Join Jess Stratton for an in-depth discussion in this video Checking settings for Mozilla Firefox, part of Learning Computer Security and Internet Safety.
- Just like we did with Internet Explorer, let's go over some recommended settings for Mozilla Firefox. Like last time, the number one security item is to make sure you always have the latest version of the browser. I'm running Firefox 31. If you're not sure or can't remember how to update it through the browser, the easiest way is to always go to mozilla.org and simply click Download Firefox and install it all over again. For Firefox, to make sure it's being updated automatically, click the three lines in the top right-hand side, select Options, click on the Advanced tab, and make sure the Automatically install updates radio button is selected.
Like Internet Explorer, if you want the option to delete your browsing history when you close out of the browser, change to the Privacy tab, in the History section, click the drop down next to Firefox will and change it to Use custom settings for history. There's a button here, Clear history when Firefox closes. You can place a check box next to that and all you're tracking cookies and the history of websites that you've visited will be deleted every time you close out of the browser. Let's head over to the Content tab this time.
Make sure you have a check box next to Block pop-up windows so those don't pop up on you. Those can sometimes contain malicious code and they can be annoying. Let's head over to the Security tab. Make sure you have a check box next to Warn me when sites try to install add-ons. This way you'll know and you'll have the choice whether or not to accept or deny a particular add-on to the browser that may try to be installed without you knowing about it. Also, while you're here, definitely make sure, you have a check box next to Block reported attack sites and reported web forgeries.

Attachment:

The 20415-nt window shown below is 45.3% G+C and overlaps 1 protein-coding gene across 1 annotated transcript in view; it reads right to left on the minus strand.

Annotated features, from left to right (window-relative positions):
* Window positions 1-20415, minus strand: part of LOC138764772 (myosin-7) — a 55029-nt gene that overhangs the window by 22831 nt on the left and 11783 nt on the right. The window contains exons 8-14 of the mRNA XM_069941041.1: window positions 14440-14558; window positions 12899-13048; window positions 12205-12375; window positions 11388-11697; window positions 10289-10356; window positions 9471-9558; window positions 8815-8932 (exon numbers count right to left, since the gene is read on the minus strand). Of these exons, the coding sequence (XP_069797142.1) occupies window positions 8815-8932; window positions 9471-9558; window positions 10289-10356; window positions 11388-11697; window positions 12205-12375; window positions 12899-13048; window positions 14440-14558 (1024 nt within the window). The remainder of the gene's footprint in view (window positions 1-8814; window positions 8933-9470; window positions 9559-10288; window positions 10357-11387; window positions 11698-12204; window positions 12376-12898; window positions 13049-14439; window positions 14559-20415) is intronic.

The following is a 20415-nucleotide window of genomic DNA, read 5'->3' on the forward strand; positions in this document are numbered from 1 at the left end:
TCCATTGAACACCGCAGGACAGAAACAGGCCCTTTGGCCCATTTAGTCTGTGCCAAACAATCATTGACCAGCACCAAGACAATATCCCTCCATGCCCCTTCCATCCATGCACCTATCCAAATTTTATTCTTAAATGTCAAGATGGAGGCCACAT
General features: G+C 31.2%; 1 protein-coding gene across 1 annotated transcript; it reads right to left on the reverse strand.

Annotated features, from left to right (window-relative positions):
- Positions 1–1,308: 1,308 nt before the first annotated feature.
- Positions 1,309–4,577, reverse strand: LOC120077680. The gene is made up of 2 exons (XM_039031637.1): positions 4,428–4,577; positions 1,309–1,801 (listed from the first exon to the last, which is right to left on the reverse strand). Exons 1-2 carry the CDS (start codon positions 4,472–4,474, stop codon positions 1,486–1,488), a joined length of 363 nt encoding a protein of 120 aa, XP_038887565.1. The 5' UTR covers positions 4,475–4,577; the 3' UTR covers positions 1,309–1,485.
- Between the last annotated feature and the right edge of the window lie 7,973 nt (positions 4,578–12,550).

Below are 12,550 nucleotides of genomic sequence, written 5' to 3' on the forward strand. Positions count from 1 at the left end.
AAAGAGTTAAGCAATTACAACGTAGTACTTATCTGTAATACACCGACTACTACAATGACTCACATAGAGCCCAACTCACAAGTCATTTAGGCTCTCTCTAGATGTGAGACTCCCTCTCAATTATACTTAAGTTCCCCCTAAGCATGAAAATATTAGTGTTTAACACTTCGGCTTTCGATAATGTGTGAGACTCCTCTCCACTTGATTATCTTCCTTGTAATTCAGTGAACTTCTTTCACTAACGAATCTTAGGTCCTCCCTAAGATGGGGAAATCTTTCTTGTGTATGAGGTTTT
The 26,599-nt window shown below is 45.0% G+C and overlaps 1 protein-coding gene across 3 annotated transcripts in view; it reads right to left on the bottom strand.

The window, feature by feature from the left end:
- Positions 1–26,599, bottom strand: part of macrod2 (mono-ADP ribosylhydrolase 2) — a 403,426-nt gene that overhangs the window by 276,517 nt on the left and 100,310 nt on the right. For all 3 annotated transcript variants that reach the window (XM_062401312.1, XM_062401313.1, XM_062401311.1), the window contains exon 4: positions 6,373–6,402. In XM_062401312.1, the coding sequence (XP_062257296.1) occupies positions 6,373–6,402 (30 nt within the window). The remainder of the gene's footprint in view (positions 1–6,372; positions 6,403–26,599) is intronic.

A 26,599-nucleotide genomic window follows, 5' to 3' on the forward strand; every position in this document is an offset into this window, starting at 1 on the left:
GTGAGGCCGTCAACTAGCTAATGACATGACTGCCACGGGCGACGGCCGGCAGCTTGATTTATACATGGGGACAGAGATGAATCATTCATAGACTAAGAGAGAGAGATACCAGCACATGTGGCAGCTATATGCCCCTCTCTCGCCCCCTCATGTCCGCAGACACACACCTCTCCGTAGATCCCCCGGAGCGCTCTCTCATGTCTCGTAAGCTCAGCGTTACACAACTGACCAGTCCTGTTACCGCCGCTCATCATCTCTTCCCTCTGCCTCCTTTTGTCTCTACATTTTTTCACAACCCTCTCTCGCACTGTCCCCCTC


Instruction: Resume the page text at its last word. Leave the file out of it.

These will block known websites that have malicious code or aren't who they say they are. I talked about using password management software in a previous chapter. Like other browsers, Firefox comes with the ability to store passwords for your logins on each website. This is a great feature and I've mentioned that it's one that you need to be careful with on a laptop which could be lost or stolen. However, Firefox comes with a built-in feature that's also on password management software. The ability to still require one password to be entered per session, before all other stored passwords can be used.
To turn on this feature, place a check box next to Use master password and then in the dialogue box that comes up, you can type in your new password, click the Ok button, your Master Password will be sucessfully changed and then anytime you want to use a stored password for a website, you have to put that one password in. You'll need to enter it every time you open your browser and use a saved password, after that it will be saved until you close the browser. You can click Ok to get out of the dialogue box.
Up next, let's look at the security settings you can use for the Google Chrome browser.
- Installing updates
- Using antivirus software and protecting against viruses
- Enabling Windows Firewall
- Using password-management software
- Encrypting files that contain sensitive data
- Securing your router and protecting the SSID
- Understanding the signs of a secure website
- Checking settings for Internet Explorer, Firefox, Chrome, and Safari
- Unsubscribing from email subscriptions
- Reviewing site privacy settings
- Browsing on a public computer
- Understanding cookies
- Protecting other people's names and locations
- Fact-checking email warnings